Somerset County Public Schools Celebrated for Free Meals Program - WBOC-TV 16, Delmarvas News Leader, FOX 21 -

Somerset County Public Schools Celebrated for Free Meals Program


WESTOVER, Md. - Somerset County Public Schools were recognized today for their participation in a new federal free meals program.

Hundreds of schools in Maryland now have access to the Community Eligibility Provision (CEP) thanks to the Healthy, Hunger-Free Kids Act of 2010.

Maryland Hunger Solutions, the Maryland Center on Economic Policy, and the Maryland State Department of Education presented Somerset County Public Schools Superintendent Dr. John Gaddis and Somerset County Public School Food and Nutrition Services Manager Helen Riggins with “Hunger-Free School” awards this morning in recognition of the county's leadership in electing CEP.

“Thanks to Community Eligibility, Somerset County parents can cross ‘lunch box' off their back-to-school shopping lists,” said Michael J. Wilson, the director of Maryland Hunger Solutions. “Principals and teachers can cross ‘hungry students' off their list of concerns for the coming school year too, thanks to the leadership of Dr. John Gaddis in encouraging eligible schools to adopt this amazing new program.”

CEP aims to reduce both childhood hunger and administrative paperwork by providing breakfast and lunch to all students free of charge. This option helps ensure that low-income children, whose families often struggle to put food on the table, can eat healthy meals at school. The deadline for school districts to indicate their participation is August 31.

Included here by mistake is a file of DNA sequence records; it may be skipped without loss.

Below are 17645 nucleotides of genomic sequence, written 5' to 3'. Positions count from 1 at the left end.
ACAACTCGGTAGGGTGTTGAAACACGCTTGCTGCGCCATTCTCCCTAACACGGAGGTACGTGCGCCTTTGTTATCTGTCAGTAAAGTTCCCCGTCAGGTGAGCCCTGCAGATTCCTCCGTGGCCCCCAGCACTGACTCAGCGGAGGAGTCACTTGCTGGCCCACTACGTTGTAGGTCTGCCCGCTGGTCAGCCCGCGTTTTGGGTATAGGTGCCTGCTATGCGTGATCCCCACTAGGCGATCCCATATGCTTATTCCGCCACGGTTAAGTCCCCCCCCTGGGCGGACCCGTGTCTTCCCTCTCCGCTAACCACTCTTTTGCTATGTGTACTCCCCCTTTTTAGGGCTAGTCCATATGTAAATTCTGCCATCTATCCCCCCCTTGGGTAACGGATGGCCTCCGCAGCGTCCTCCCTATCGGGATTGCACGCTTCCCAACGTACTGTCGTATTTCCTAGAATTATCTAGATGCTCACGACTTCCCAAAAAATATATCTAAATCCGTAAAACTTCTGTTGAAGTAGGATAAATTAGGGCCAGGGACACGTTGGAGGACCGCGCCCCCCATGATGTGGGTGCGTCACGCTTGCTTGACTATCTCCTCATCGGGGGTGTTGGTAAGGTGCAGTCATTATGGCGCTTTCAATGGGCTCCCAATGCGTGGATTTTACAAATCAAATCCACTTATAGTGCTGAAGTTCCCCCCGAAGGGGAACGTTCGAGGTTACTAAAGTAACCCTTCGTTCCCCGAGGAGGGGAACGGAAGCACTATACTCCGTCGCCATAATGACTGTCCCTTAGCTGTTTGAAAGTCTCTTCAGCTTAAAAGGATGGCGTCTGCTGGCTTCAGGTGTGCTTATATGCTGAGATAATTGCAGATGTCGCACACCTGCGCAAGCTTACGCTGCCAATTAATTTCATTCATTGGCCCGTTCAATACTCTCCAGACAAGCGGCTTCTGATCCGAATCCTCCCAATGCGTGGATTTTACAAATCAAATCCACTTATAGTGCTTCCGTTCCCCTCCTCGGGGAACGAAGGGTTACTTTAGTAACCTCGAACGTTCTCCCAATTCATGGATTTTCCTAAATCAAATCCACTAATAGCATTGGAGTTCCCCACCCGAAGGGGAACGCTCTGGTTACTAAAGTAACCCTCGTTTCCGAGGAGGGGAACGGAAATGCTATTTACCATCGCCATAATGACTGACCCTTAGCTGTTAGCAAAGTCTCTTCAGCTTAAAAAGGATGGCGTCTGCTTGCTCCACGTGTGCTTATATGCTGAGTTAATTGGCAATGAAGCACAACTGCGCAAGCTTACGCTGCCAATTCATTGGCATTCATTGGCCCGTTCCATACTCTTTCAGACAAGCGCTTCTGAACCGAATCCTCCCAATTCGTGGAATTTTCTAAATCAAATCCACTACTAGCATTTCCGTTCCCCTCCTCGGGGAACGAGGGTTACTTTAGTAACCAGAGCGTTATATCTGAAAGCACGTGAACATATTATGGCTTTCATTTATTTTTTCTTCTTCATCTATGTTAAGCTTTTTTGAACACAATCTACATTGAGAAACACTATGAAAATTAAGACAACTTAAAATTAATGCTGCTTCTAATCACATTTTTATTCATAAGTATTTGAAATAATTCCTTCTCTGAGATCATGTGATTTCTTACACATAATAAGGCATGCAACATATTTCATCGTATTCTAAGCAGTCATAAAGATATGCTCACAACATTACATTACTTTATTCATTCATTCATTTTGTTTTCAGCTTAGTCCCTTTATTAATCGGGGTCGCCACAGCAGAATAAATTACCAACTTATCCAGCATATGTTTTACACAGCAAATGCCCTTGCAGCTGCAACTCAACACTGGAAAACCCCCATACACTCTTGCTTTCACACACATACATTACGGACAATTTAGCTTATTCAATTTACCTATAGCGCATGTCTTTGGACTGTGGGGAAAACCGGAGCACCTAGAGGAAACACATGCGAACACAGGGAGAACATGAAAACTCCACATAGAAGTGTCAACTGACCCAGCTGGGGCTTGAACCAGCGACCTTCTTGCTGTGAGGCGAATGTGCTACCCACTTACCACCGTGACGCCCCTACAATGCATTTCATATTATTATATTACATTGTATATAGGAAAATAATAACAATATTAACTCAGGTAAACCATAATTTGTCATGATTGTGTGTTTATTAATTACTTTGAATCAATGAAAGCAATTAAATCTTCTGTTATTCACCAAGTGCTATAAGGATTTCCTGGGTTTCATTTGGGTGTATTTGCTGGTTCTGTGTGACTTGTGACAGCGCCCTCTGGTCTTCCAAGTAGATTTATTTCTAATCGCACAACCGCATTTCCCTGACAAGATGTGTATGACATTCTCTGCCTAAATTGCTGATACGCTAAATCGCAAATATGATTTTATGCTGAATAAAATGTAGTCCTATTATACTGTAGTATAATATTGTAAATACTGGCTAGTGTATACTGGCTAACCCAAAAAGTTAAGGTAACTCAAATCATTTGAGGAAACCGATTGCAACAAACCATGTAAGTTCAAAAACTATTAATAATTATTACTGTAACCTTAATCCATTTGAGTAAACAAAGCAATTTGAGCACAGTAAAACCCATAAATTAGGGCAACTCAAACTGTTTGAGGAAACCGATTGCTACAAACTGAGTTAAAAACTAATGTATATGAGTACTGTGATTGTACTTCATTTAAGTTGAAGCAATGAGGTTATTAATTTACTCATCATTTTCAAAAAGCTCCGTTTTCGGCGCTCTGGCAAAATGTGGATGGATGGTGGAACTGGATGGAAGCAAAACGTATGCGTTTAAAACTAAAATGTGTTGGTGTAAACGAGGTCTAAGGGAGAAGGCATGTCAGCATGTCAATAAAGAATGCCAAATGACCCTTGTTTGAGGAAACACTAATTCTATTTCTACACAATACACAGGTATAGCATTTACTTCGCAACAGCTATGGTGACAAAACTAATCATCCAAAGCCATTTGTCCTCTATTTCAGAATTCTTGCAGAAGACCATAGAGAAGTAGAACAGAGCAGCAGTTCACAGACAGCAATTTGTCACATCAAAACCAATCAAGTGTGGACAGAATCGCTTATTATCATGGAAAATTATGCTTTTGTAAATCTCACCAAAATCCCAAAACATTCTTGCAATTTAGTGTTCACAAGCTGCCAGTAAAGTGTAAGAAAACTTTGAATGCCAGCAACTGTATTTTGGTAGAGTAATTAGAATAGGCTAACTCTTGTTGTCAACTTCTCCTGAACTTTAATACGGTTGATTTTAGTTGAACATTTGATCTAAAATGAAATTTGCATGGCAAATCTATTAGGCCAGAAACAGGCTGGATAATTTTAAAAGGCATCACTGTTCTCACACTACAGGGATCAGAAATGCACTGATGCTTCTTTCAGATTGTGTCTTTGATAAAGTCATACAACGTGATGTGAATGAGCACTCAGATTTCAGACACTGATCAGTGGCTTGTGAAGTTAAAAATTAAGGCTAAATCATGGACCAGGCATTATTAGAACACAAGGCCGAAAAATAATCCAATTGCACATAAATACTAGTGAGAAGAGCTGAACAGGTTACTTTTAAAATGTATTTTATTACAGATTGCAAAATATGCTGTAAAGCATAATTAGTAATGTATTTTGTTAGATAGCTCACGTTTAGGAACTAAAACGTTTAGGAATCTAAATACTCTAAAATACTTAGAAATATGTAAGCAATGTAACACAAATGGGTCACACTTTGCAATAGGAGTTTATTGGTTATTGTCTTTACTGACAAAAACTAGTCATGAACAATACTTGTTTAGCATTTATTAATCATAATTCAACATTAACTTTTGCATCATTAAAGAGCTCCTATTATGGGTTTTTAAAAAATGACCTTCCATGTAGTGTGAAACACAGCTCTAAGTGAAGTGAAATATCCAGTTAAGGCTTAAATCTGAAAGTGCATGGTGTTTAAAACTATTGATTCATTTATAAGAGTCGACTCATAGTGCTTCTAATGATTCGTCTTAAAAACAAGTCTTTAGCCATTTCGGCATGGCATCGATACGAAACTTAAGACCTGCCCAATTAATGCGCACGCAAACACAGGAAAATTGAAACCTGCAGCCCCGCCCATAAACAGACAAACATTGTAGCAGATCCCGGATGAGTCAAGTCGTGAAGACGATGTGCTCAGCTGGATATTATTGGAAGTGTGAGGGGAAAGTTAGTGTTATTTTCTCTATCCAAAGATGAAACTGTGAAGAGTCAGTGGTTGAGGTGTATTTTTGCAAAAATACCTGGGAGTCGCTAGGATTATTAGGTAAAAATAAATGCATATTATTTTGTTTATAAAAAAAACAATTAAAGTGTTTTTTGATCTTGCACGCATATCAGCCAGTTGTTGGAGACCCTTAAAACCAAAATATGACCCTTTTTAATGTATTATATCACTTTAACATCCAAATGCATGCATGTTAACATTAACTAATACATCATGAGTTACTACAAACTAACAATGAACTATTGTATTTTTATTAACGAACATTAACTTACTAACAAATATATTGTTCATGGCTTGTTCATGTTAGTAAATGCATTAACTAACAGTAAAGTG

It was announced today that the following schools in Somerset County will participate in the program:

• Carter G. Woodson Elementary School

• Crisfield High School & Academy

• Deal Island School

• Ewell Elementary School

• Greenwood Elementary School

• Princess Anne Elementary School

• Somerset Intermediate School

• Washington High School & Academy

“Over 14 percent of Maryland households have children who don't know where their next meal will come from,” Wilson said. “Making sure that our kids have enough to eat is one of the most basic things we can do to improve both overall health and academic success. We strongly encourage other schools to follow Somerset County's example and adopt CEP.”

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